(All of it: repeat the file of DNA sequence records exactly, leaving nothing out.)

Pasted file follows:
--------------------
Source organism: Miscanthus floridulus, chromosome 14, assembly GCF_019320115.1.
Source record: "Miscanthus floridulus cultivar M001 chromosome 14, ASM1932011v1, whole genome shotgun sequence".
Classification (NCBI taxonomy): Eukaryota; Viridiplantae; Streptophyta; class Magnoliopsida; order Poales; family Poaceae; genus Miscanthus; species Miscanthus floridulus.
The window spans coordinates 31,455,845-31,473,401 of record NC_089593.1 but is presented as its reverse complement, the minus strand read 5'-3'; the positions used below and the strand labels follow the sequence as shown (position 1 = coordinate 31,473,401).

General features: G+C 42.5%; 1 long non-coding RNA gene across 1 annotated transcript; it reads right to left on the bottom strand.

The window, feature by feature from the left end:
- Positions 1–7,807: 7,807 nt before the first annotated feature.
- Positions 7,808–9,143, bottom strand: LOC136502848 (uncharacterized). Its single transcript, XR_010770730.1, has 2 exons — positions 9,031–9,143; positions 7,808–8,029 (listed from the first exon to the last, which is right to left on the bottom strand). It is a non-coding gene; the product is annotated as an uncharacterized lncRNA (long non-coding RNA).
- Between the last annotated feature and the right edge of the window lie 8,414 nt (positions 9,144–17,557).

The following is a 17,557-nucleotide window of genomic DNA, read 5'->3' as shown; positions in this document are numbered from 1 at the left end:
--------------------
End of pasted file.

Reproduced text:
Source organism: Miscanthus floridulus, chromosome 14, assembly GCF_019320115.1.
Source record: "Miscanthus floridulus cultivar M001 chromosome 14, ASM1932011v1, whole genome shotgun sequence".
Classification (NCBI taxonomy): Eukaryota; Viridiplantae; Streptophyta; class Magnoliopsida; order Poales; family Poaceae; genus Miscanthus; species Miscanthus floridulus.
The window spans coordinates 31,455,845-31,473,401 of record NC_089593.1 but is presented as its reverse complement, the minus strand read 5'-3'; the positions used below and the strand labels follow the sequence as shown (position 1 = coordinate 31,473,401).

General features: G+C 42.5%; 1 long non-coding RNA gene across 1 annotated transcript; it reads right to left on the bottom strand.

The window, feature by feature from the left end:
- Positions 1–7,807: 7,807 nt before the first annotated feature.
- Positions 7,808–9,143, bottom strand: LOC136502848 (uncharacterized). Its single transcript, XR_010770730.1, has 2 exons — positions 9,031–9,143; positions 7,808–8,029 (listed from the first exon to the last, which is right to left on the bottom strand). It is a non-coding gene; the product is annotated as an uncharacterized lncRNA (long non-coding RNA).
- Between the last annotated feature and the right edge of the window lie 8,414 nt (positions 9,144–17,557).

The following is a 17,557-nucleotide window of genomic DNA, read 5'->3' as shown; positions in this document are numbered from 1 at the left end: